On this point, it’s hard to argue Apple’s case to stop explaining that you can pay for items elsewhere, especially if it’s an app that facilitates the consumption of content bought elsewhere in the first place. Encouraging in-app purchases makes sense, but blocking what would be common sense information to users does seem mean.
And that Books app itself? It accepts industry-standard epub and PDF books with no digital rights management from anywhere, just fine.
While not a case study in its own right, the Coalition does use the end of its page on anti-competition to discuss the BlueMail situation, where Apple removed the app for alleged violations of App Store requirements. At the time, Blix sued Apple with claims it stole the idea for “Sign in with Apple,” alleged Apple had suppressed BlueMail in App Store search results, and and removed the app for violations of App Store Guideline 4.3, which covers “spam” apps that duplicate another app’s content and functionality.
Apple believed BlueMail copied features from TypeApp, developed by a company affiliated with Blix co-founder Ben Volach and voluntarily removed before BlueMail’s launch. Months later, Apple reinstated the app.
The Coalition spins this as an attempt by Apple to “outright steal developers’ ideas and make them its own,” then accused Apple of making it “part of a long and well-documented pattern of theft.” Apple co-founder Steve Jobs is also quoted as admitting “We have always been shameless about stealing great ideas.”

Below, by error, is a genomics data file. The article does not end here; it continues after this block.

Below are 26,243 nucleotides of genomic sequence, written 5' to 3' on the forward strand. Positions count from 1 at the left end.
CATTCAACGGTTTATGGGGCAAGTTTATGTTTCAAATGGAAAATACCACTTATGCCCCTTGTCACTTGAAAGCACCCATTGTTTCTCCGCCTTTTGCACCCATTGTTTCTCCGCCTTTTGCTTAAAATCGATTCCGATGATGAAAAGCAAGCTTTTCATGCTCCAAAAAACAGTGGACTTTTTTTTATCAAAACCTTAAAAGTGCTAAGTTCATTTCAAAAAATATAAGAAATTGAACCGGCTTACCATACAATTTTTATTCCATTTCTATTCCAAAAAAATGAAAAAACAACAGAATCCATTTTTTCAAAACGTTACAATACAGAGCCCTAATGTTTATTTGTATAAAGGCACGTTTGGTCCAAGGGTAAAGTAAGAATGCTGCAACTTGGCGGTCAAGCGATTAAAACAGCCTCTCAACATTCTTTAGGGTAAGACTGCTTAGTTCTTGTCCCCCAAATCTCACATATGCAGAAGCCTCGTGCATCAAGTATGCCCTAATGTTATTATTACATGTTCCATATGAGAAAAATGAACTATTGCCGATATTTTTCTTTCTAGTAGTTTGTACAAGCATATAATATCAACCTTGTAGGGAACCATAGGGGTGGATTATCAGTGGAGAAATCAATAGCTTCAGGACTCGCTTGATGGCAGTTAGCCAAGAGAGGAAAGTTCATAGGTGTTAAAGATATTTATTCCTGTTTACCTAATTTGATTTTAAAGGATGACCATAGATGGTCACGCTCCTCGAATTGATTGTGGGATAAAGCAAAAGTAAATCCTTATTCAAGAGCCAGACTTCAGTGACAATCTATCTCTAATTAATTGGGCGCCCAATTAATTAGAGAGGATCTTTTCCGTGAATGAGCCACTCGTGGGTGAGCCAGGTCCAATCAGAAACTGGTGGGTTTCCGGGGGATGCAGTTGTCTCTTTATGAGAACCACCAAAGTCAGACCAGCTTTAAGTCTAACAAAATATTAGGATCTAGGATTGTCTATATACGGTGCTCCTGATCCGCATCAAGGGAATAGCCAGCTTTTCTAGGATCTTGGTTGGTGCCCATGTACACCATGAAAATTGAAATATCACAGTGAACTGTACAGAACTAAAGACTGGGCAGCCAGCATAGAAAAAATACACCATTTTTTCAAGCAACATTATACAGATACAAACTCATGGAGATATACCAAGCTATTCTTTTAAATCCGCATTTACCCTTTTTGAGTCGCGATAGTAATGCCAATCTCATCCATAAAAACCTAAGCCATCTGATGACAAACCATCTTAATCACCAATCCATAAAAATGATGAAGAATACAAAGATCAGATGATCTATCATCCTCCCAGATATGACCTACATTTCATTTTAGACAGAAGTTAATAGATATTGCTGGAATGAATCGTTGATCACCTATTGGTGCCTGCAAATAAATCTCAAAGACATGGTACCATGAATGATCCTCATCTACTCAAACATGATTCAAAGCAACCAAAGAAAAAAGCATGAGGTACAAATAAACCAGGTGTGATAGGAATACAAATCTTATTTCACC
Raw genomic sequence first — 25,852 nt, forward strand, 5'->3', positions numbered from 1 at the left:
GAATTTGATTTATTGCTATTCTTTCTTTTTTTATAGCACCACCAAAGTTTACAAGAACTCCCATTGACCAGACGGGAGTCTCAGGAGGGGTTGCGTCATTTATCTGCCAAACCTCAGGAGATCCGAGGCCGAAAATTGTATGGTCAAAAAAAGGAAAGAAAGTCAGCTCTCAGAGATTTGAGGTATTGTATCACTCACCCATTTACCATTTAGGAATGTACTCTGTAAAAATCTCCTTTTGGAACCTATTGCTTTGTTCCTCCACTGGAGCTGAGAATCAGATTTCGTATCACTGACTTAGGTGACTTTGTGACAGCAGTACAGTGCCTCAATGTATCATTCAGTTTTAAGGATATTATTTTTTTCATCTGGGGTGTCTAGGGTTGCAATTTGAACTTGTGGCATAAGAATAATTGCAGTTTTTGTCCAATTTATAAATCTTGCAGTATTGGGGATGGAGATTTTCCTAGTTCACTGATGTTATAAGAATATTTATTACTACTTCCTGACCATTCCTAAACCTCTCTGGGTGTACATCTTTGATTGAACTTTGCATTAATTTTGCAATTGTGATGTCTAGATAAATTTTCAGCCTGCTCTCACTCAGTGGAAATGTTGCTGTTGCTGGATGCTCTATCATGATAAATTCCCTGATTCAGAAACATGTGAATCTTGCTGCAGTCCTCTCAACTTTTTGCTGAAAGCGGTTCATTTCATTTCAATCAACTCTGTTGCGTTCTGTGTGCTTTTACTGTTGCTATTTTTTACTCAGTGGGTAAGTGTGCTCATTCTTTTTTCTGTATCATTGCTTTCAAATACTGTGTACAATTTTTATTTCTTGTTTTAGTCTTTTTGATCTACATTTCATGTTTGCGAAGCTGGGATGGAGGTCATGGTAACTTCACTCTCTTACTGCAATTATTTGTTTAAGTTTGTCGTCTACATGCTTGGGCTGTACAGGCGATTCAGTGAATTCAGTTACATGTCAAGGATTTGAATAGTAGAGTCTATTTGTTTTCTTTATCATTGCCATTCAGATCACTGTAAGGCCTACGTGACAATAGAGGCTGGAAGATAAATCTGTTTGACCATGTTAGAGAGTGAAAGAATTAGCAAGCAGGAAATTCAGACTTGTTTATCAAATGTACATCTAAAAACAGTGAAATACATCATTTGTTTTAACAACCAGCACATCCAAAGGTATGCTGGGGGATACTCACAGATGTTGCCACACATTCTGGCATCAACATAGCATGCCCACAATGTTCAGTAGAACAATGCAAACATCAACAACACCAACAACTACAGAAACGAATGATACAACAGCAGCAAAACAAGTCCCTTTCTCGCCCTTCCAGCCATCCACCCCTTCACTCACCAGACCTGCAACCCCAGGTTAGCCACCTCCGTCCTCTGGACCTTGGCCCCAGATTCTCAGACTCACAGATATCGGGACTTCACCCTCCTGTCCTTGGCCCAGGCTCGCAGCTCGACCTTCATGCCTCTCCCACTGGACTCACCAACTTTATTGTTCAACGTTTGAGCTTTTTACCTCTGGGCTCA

“Sherlocking” is a continuing problem for developers, where Apple develops a feature for its operating systems or apps that does the same job as their app. Some developers have managed to work around the instances by coming up with new ways to offer services, but others naturally fall out of fashion when faced against Apple’s free version.
The problem on Apple’s side is that it is practically impossible to further develop its software without some element of “Sherlocking” taking place. Apple’s self-developed app and feature ecosystem is so vast, that there’s going to be points where it will develop something that will tread on another developer’s toes.